Dr. Jane, a Chief Medical Officer wanted to carefully plan her meetings but some days there was just no time for it. Rapidly Planning Effective Meetings helped her get clear on what she wanted from a meeting. Participation and discussion were required in order to get the results she needed. It sounds easy but encouraging others to participate takes patience and self-management. Why? because it feels like you are going slow to ultimately go fast!
Dr. Jane Did Two Things to Create Leadership Dialogue:
First, invite participation. Dr. Jane told her team she valued and needed their perspective and experience.
Second, ask questions to engage others’ thinking and ensure all perspectives are represented.
- What are you seeing that we haven’t explored yet?
- What do you see as your options?
- If you had a choice, what would you do?
You can also invite and then stimulate your leadership dialogue by:
- Choose key participants to ensure all perspectives are represented
- Creating an invitation that sets expectations
- Distribution of key information prior to the meeting
- Structures to stimulate engagement and dialogue, such as simple icebreakers, asking a direct question and including visuals.
A heartfelt invitation and open-ended questions will go a long way toward creating more leadership dialogue and getting more perspectives heard. The introverts on your team will thank you and trust and the quality of decisions will improve.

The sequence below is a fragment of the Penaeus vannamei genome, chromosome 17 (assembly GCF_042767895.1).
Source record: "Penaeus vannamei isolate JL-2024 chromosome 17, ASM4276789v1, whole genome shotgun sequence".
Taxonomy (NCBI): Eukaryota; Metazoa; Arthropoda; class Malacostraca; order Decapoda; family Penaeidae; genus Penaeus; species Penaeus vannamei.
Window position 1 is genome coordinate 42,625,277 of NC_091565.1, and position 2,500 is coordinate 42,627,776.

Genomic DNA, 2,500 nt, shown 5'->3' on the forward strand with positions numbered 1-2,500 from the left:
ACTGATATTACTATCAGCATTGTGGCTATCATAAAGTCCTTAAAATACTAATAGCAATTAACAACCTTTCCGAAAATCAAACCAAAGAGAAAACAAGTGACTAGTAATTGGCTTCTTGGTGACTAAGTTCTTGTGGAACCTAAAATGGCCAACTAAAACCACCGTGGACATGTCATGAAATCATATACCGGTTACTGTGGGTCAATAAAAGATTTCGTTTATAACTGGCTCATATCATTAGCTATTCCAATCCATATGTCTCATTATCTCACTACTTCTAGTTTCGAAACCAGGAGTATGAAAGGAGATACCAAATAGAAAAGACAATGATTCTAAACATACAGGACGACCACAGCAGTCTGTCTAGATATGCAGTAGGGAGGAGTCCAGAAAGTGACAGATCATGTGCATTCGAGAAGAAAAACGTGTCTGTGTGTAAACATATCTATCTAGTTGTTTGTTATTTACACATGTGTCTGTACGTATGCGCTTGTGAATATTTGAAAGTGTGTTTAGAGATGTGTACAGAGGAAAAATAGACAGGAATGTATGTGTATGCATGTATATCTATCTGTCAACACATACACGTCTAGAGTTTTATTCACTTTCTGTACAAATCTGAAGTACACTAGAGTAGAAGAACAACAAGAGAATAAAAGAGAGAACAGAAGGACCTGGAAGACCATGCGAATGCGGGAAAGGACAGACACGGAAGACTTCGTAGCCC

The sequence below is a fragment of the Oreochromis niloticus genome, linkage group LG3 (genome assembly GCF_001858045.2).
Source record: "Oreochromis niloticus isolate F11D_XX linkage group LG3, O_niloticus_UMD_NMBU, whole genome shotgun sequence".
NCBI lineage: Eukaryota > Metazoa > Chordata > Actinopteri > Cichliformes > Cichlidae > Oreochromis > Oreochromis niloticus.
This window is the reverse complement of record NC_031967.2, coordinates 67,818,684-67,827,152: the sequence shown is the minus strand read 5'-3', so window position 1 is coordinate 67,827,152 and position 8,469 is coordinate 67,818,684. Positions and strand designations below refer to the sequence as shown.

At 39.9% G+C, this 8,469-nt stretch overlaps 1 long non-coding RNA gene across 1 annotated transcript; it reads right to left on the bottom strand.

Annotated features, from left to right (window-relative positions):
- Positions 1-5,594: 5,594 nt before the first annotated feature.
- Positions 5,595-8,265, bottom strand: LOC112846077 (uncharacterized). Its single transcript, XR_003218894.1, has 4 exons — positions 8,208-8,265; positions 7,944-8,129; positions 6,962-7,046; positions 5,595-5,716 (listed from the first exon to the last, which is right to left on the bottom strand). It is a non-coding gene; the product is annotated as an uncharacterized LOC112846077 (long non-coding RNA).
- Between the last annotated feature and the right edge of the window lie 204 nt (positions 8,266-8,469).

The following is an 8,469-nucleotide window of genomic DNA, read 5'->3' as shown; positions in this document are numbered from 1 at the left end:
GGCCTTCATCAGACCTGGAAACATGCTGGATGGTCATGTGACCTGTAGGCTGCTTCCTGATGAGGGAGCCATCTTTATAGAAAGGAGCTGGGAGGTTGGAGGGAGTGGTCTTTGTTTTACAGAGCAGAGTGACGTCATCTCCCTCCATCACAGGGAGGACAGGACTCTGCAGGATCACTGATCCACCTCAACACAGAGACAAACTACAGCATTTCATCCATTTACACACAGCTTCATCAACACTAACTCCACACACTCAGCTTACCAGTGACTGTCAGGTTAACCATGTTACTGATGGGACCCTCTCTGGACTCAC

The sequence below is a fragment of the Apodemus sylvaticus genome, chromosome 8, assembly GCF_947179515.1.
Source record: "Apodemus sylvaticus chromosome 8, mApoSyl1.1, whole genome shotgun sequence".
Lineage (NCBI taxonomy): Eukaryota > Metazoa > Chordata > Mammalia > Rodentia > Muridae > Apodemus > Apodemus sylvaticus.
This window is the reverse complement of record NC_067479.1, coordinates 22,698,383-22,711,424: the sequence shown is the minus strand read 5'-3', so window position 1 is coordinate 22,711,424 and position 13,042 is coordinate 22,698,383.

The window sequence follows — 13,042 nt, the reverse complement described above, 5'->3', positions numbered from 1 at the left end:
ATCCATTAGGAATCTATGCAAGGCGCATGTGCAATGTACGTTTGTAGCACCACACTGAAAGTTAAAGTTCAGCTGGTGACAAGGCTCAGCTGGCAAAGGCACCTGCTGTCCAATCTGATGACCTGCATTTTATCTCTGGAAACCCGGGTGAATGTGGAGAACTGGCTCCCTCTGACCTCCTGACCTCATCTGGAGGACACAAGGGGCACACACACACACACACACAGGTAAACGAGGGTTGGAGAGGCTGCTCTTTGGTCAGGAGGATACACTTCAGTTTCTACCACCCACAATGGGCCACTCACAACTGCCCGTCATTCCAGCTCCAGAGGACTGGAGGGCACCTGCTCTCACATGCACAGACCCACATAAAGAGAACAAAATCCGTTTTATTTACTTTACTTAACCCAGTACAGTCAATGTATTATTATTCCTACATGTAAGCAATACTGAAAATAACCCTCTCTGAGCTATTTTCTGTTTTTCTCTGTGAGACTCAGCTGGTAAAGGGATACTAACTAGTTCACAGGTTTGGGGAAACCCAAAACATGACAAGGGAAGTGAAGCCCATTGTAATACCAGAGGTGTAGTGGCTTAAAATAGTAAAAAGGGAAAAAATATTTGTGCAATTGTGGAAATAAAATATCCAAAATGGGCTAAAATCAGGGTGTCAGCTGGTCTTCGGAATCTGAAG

As a female physician, you have been required to rely on the strength of your IQ. Making a diagnosis, doing calculations and delivering a convincing argument all require use of IQ. And when you want to lead a team or influence others to follow your lead, another kind of intelligence is needed- emotional intelligence. That is can be a problem, because as a physician, mostly your IQ intelligence has been valued. But, the key to effective leadership relies on emotional intelligence.
The impact of emotional intelligence, which many women are naturally good at, may already be the source of your success and you aren’t even aware of it. This week I was speaking to Dr. Elaine who had recently completed an interim role as Medial Director. Her department was preparing for a quality survey. Long hours, and even weekends, would be required to catch up on the backlog of charts. She worked right along side the staff and even brought in pizza to make those long evenings a little more enjoyable. When the office clerk was having a problem with her child, Dr. Elaine sent her home to take care of the situation. The stressed clerk expressed her appreciation with a look of gratitude.
Dr. Elaine told me that this interim position had been the most rewarding work she had done in a long time. The staff had pulled together as a team, and together they had accomplished an unbelievable amount of work. When the acting Medical Director returned from leave he asked her, “ What did you do to get such amazing results?” She couldn’t explain the source of her success. She was asking me as a coach to help her understand what she had done so she could do it again!
What made the difference? Emotional intelligence explains why despite equal intelligence, training, or experience, some people succeed while don’t. In fact, 90% of the difference between outstanding and average leaders is linked to EQ. Dr. Elaine paid attention to the personal needs and perspective of her team. Her behavior demonstrated that she cared about each person as an individual. Attending to the emotional needs of the team created the commitment, engagement and collaboration needed to get the job done.
The Majority of Competencies Needed for Successful Leadership are EQ in Nature.